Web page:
Calibration and pointing capabilities of a CubeSat based radiometer

Lead Organisation: University of Oxford
Project Lead: Simon Calcutt

This study aimed to bring the design of the Compact Infrared Imager and Radiometer (CIIR) to a level of maturity from which it can be implemented as a flight CubeSat payload with high confidence that ambitious scientific goals in remote sensing of the terrestrial atmosphere and surface can be achieved. It addressed concerns raised during an earlier study regarding radiometric calibration accuracy and pointing stability.

The CIIR was designed for both nadir viewing and scanning of the Earth’s limb, preferably from a Sun synchronous orbit. The infrared filter bandpasses analysed in the study were targeted to support investigations of the properties of clouds and aerosols and also monitor concentrations of stratospheric water vapour.  The extent to which the CIIR can be used for limb sounding of trace gases and for inter-comparison with existing datasets depends critically on two areas:

  • the absolute accuracy of the on-board calibration and
  • the pointing stability during an observation.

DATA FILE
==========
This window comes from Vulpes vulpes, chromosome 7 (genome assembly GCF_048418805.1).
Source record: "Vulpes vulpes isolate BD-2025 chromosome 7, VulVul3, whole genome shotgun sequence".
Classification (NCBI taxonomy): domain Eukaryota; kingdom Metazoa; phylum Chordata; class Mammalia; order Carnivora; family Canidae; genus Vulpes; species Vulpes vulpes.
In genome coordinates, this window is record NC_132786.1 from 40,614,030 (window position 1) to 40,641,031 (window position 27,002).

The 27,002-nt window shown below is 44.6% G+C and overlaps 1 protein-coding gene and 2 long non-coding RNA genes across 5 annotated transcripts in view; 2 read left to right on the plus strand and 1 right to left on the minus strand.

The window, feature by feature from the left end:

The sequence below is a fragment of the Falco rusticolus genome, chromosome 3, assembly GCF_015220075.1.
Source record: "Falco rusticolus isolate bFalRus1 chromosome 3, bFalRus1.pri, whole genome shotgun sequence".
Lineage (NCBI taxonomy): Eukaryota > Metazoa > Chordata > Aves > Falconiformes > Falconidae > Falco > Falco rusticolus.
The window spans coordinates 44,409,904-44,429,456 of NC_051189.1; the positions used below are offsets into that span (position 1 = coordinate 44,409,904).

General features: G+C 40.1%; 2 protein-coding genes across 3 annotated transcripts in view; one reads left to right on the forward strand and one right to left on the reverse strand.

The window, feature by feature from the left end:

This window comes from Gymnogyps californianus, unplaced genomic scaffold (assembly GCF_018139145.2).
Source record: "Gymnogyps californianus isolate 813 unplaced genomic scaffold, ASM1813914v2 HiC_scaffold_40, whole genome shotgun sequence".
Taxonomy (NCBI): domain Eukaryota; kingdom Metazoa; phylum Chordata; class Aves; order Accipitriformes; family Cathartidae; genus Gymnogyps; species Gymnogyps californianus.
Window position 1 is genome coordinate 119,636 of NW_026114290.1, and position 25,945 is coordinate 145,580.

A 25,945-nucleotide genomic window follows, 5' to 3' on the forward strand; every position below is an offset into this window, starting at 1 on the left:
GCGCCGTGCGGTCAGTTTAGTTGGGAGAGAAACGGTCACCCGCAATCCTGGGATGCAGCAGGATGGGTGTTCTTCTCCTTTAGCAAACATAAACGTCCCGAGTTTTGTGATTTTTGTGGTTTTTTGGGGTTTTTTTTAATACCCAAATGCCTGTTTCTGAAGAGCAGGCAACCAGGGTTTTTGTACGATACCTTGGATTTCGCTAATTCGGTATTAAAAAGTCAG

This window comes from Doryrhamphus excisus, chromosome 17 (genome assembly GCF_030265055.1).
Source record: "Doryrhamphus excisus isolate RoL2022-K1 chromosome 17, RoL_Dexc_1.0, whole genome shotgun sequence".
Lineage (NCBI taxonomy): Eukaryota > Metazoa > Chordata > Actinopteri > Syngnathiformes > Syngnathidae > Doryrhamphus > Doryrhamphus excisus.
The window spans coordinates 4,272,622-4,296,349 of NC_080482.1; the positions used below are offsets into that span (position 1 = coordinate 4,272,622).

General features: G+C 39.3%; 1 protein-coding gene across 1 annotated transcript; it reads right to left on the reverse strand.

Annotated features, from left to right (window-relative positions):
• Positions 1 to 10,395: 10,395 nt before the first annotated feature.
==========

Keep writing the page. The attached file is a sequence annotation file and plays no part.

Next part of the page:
CubeSat radiometer breadboard

A high-fidelity flight-like version of the CIIR CubeSat was manufactured and tested. Radiometric testing was performed which showed that absolute accuracies of less than ±0.5K are achievable. The accuracy was limited by systematic errors in test equipment and by the available optical relay used within the CIIR which had not been designed for use with the large detector array planned for use in CIIR.  The team were unable to demonstrate the ability to correct in-flight for pointing jitter due to ambiguities in the detector array output.

The results of the study have allowed the team to obtain internal funding to produce an improved optical design and to procure a more modern detector array with which to repeat the jitter experiment. The results from the CEOI study have helped to refine the business case for a CIIR-based thermal-IR data service company. This led to a business development “sprint” session at the Satellite Applications Catapult in February 2019 and the team are now developing a spin-out company with Oxford University Innovations Ltd.